Proof: Musician = Mathematician
Furman grad finds connections (and futures) in two subjects
Robert Wells '09, is well on his way to a career in music. After graduating from Furman with a double major in music and math, Wells earned his Masters of Music in Piano Performance at Eastman and will receive a PhD in Music Theory from Eastman this year. At Furman, Wells realized the link between math and music and saw the benefits of studying them in tandem.
"A musician must develop an analytical way of thinking in order to fully realize a composer's intentions and bring real depth to interpreting a piece," says Wells. "On the other hand, mathematical study requires a great amount of creativity. Proving new theorems can require an incredible amount of ingenuity in its own right."
Interestingly enough, Wells says his higher level training in math actually led him to pursue an advanced music theory degree. When researching music programs, Wells discovered the field of "mathematical music theory." He began reading about some of the research done in these fields and was intrigued.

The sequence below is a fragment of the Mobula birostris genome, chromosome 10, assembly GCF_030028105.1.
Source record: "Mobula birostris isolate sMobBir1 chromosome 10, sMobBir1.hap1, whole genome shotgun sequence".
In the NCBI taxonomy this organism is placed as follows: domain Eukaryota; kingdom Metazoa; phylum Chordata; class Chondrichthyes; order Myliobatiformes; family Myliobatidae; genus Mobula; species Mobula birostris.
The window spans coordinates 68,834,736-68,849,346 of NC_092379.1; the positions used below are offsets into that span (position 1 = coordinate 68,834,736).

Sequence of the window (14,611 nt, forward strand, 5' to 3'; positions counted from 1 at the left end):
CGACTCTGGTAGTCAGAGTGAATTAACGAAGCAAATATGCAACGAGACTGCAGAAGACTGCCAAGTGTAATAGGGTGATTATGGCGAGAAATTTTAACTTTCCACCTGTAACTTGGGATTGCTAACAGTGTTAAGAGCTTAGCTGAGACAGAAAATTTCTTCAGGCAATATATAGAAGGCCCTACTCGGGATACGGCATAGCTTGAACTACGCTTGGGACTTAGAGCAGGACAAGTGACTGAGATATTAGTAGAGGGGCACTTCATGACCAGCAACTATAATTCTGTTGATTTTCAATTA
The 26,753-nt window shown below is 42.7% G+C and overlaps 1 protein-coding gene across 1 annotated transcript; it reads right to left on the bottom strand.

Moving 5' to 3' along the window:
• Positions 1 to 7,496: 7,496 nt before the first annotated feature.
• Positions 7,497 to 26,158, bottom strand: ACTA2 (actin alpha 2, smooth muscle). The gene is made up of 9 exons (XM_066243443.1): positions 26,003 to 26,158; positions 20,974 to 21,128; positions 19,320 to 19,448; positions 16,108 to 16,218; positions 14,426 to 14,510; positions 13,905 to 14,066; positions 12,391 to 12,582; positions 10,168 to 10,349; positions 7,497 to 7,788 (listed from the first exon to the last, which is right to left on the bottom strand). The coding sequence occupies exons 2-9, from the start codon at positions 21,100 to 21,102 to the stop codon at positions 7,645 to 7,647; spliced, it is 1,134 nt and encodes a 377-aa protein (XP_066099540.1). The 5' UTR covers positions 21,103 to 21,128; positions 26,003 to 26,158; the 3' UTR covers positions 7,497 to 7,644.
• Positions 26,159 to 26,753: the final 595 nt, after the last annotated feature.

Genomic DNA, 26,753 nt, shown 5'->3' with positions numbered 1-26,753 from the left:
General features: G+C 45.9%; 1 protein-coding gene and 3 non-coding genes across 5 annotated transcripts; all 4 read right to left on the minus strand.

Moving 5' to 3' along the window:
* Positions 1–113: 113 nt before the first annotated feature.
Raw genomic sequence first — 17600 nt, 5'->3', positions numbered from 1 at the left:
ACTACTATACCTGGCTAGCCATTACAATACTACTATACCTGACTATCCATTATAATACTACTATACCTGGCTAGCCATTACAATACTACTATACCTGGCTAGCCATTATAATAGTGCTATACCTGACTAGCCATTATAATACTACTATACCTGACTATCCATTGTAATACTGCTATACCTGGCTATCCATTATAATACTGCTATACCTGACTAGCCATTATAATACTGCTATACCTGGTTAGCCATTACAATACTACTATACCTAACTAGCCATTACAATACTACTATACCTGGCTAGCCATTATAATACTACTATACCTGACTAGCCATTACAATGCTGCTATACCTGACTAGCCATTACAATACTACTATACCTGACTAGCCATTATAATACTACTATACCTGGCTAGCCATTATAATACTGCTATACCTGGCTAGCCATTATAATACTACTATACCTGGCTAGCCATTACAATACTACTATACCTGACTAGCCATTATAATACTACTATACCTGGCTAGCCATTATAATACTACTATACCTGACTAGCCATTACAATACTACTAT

"I was really struck not only by how important this area has become in the theory world, but also just how diverse of an area it is," he says.
According to Wells, experts are currently applying several mathematical disciplines to music theory, ranging from group theory to combinatorics to number theory and topology.
"But of course, I wouldn't even know what any of these mathematical disciplines were without my training as a math major, much less be able to read the current research," he says.
And Wells was happy he did discover this field because, since then, he has received one of a dozen Sproul Fellowships, the largest fellowship offered to incoming Ph.D. students by the University of Rochester (of which Eastman is a part). He plans on completing much research—including dissertation—in one of the many areas of mathematical music theory.